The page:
Outpost Gives Hint of Challenges in Afghanistan
By Jim Garamone
American Forces Press Service
COMBAT OUTPOST DEYSIE, Afghanistan, April 23, 2009 Nothing illustrates the difficulties of combat in Afghanistan’s Regional Command East like this base on the Gardez-Khowst road.
Navy Adm. Mike Mullen, chairman of the Joint Chiefs of Staff, visited the base yesterday to hear from the soldiers on the ground what life is like in Afghanistan. He flew from Kabul to Forward Operating Base Airborne, and then to this combat outpost.
Mullen met with leaders and servicemembers who explained their duties and talked about the challenges they face.
The area is “geographically challenging,” said Army Brig. Gen. Mark Milley, deputy commander for operations of Combined Joint Task Force 101. The camp guards what will become a macadamized road. The right of way is marked, and construction equipment soon will move in. The outpost is more than 8,000 feet above sea level, and lowlanders can feel the lack of oxygen.
Mountains surround the camp, and the soldiers of the reconnaissance troop of the 25th Infantry Division’s 4th Brigade Combat Team work with Afghan soldiers to ensure the safety of local people who are building the road.
Roads are important in Afghanistan – and almost nonexistent. One soldier spoke of driving along what he thought was a road, but it turned out to be a dry streambed.
Because roads represent the good intentions of government, they have become a way for federal and provincial officials to show they are trying to improve the lives of average Afghans. But roads also become targets that the Taliban and other enemy groups attack, Milley said.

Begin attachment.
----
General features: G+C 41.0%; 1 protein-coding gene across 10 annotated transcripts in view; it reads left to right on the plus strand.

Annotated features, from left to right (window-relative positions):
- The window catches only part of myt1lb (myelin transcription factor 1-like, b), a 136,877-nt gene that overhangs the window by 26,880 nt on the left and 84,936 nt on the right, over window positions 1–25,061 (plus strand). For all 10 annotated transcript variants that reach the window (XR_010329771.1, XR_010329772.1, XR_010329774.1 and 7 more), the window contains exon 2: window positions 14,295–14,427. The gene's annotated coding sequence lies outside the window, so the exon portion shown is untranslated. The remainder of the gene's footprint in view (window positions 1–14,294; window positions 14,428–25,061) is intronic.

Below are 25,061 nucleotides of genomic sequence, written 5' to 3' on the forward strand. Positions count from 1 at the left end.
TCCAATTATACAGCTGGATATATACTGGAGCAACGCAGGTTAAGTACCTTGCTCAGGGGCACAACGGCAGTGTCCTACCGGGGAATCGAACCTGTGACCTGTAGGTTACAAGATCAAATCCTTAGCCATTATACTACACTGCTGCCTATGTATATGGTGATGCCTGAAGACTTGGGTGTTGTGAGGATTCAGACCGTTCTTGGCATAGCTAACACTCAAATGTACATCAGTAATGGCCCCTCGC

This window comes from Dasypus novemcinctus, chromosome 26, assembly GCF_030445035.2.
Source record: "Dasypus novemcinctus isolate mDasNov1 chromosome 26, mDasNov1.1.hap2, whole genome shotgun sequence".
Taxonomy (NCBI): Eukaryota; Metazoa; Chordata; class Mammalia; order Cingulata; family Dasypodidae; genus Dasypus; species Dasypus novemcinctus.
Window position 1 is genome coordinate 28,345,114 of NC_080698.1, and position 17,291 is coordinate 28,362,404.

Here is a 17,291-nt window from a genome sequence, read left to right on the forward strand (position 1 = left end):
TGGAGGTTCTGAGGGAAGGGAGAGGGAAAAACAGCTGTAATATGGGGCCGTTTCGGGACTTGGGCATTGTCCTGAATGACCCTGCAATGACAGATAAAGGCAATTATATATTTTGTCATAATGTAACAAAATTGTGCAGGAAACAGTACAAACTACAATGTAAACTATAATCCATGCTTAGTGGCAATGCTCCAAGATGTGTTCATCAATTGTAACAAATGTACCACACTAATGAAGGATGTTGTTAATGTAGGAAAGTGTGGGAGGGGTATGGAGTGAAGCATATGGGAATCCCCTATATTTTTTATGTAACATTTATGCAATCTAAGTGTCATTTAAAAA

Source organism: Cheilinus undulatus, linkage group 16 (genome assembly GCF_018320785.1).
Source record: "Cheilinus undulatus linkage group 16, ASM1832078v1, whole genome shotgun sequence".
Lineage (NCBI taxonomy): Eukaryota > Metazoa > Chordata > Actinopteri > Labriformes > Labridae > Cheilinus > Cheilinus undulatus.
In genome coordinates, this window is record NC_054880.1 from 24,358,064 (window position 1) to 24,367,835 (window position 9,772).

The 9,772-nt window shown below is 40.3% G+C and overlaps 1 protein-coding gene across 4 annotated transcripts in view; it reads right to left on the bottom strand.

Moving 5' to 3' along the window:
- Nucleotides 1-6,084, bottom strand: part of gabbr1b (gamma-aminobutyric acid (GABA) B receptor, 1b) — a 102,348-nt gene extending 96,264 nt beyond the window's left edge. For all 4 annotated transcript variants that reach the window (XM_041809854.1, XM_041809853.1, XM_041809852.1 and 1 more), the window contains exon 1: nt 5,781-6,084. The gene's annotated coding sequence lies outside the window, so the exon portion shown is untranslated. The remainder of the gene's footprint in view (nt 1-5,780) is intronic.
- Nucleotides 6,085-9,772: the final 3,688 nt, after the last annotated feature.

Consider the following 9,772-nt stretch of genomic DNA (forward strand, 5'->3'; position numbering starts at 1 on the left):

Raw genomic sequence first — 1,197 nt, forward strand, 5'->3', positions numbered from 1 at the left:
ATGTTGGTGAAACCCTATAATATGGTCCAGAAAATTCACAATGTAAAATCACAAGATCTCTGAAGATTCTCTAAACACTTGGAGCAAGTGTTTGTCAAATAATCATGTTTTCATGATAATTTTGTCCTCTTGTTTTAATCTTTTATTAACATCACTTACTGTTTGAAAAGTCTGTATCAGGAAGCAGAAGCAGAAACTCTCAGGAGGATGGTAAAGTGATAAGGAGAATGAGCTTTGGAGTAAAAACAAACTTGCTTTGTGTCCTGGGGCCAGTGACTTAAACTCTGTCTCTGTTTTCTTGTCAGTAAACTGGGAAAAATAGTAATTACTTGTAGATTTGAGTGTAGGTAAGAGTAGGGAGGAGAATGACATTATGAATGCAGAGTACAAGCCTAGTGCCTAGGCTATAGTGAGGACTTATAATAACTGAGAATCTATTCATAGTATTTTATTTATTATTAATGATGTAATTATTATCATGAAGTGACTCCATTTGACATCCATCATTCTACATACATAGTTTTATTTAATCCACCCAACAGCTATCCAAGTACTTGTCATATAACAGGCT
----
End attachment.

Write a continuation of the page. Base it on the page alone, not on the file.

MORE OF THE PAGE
Without roads, goods cannot get to market, medical care is limited, and tribes and families become isolated. U.S. and Afghan soldiers provide security so progress can continue. The Taliban and their allies kill innocent people and intimidate road crews as a last-gasp measure to show the government is ineffective, Milley said. “They will not be successful,” he added.
Follow-through is almost a mantra to the general, who said finishing the road will demonstrate the government’s commitment to the tribes and families. American and Afghan troops being in the area also represent commitment and follow-through to the people, he noted.
Regional Command East has twice the number of combat brigades that it had this time last year. All are in tough battle spaces, Milley said. In the north, the 1st Infantry Division’s 3rd Brigade Combat Team operates in the Hindu Kush mountains, which top 16,000 feet in some places.
“It is some of the toughest infantry fighting country in the world, and those soldiers are doing a great job in a very tough fight,” Milley said.
An enhanced brigade out of Fort Polk, La., operates with a French battalion in Parawan province; and a Polish brigade operates in Ghazni province.
The 10th Mountain Division’s 3rd Brigade Combat Team is the newest brigade in the area, brings about 3,500 additional soldiers into the region south of Kabul, the Afghan capital.
Operating in the southern portion of Regional Command East is the 25th Infantry Division’s 4th Brigade Combat Team out of Alaska. In addition, Regional Command East has an aviation brigade, engineers and logisticians, as well as the intelligence, surveillance and reconnaissance assets and medical facilities needed to maintain the force in the field.
Essentially, five brigades are responsible for security in an area about the size of North and South Carolina, Milley said. The enemy is as varied as the topography.
Terror groups in the region are fractious, with no single unifying philosophy or goal, the general said. “They are murderous groups who want nothing but power for themselves,” he said. “They have no vision for the future, and the Afghan people understand this. Still, they intimidate the population and think nothing of killing innocent men, women and children to further their sick ambitions.”